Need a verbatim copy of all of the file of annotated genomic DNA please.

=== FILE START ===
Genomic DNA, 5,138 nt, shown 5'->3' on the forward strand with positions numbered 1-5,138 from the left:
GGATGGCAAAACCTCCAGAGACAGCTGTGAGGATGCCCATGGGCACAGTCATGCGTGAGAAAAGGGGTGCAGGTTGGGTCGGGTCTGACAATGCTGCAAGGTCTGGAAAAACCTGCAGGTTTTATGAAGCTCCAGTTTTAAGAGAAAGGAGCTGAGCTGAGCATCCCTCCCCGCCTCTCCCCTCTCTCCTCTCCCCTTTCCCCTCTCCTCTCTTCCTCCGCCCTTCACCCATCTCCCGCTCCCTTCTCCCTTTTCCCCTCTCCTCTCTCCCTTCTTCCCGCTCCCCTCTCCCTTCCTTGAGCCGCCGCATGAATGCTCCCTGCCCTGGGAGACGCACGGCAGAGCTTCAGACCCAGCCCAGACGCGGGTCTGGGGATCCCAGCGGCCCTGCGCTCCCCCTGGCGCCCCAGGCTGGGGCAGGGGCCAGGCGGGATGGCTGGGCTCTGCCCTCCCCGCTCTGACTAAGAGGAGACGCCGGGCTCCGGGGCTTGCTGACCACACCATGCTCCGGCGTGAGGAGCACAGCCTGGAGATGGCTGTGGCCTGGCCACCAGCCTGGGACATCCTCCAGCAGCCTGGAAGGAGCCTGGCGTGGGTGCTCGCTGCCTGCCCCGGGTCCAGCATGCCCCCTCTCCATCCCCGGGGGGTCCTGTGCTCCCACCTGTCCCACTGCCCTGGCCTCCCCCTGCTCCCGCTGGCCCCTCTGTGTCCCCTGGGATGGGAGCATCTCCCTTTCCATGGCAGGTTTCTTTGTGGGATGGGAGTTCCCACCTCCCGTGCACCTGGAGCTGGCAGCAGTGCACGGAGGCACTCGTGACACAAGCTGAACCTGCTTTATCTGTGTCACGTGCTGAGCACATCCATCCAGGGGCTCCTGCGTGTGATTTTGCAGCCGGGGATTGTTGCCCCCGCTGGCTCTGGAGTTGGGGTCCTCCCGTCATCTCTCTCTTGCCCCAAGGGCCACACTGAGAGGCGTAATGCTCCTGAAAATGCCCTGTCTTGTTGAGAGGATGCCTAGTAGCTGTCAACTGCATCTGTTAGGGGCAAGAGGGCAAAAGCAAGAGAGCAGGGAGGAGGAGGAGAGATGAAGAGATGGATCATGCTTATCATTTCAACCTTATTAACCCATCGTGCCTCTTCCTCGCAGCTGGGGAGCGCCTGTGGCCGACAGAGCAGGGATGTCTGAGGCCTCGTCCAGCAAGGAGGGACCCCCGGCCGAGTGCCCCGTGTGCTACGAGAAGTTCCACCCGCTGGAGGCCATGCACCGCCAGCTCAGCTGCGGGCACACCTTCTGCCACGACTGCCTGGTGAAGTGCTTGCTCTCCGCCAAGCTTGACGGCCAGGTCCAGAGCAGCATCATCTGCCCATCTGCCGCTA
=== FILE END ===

Genomic DNA, 5,138 nt, shown 5'->3' on the forward strand with positions numbered 1-5,138 from the left:
GGATGGCAAAACCTCCAGAGACAGCTGTGAGGATGCCCATGGGCACAGTCATGCGTGAGAAAAGGGGTGCAGGTTGGGTCGGGTCTGACAATGCTGCAAGGTCTGGAAAAACCTGCAGGTTTTATGAAGCTCCAGTTTTAAGAGAAAGGAGCTGAGCTGAGCATCCCTCCCCGCCTCTCCCCTCTCTCCTCTCCCCTTTCCCCTCTCCTCTCTTCCTCCGCCCTTCACCCATCTCCCGCTCCCTTCTCCCTTTTCCCCTCTCCTCTCTCCCTTCTTCCCGCTCCCCTCTCCCTTCCTTGAGCCGCCGCATGAATGCTCCCTGCCCTGGGAGACGCACGGCAGAGCTTCAGACCCAGCCCAGACGCGGGTCTGGGGATCCCAGCGGCCCTGCGCTCCCCCTGGCGCCCCAGGCTGGGGCAGGGGCCAGGCGGGATGGCTGGGCTCTGCCCTCCCCGCTCTGACTAAGAGGAGACGCCGGGCTCCGGGGCTTGCTGACCACACCATGCTCCGGCGTGAGGAGCACAGCCTGGAGATGGCTGTGGCCTGGCCACCAGCCTGGGACATCCTCCAGCAGCCTGGAAGGAGCCTGGCGTGGGTGCTCGCTGCCTGCCCCGGGTCCAGCATGCCCCCTCTCCATCCCCGGGGGGTCCTGTGCTCCCACCTGTCCCACTGCCCTGGCCTCCCCCTGCTCCCGCTGGCCCCTCTGTGTCCCCTGGGATGGGAGCATCTCCCTTTCCATGGCAGGTTTCTTTGTGGGATGGGAGTTCCCACCTCCCGTGCACCTGGAGCTGGCAGCAGTGCACGGAGGCACTCGTGACACAAGCTGAACCTGCTTTATCTGTGTCACGTGCTGAGCACATCCATCCAGGGGCTCCTGCGTGTGATTTTGCAGCCGGGGATTGTTGCCCCCGCTGGCTCTGGAGTTGGGGTCCTCCCGTCATCTCTCTCTTGCCCCAAGGGCCACACTGAGAGGCGTAATGCTCCTGAAAATGCCCTGTCTTGTTGAGAGGATGCCTAGTAGCTGTCAACTGCATCTGTTAGGGGCAAGAGGGCAAAAGCAAGAGAGCAGGGAGGAGGAGGAGAGATGAAGAGATGGATCATGCTTATCATTTCAACCTTATTAACCCATCGTGCCTCTTCCTCGCAGCTGGGGAGCGCCTGTGGCCGACAGAGCAGGGATGTCTGAGGCCTCGTCCAGCAAGGAGGGACCCCCGGCCGAGTGCCCCGTGTGCTACGAGAAGTTCCACCCGCTGGAGGCCATGCACCGCCAGCTCAGCTGCGGGCACACCTTCTGCCACGACTGCCTGGTGAAGTGCTTGCTCTCCGCCAAGCTTGACGGCCAGGTCCAGAGCAGCATCATCTGCCCATCTGCCGCTA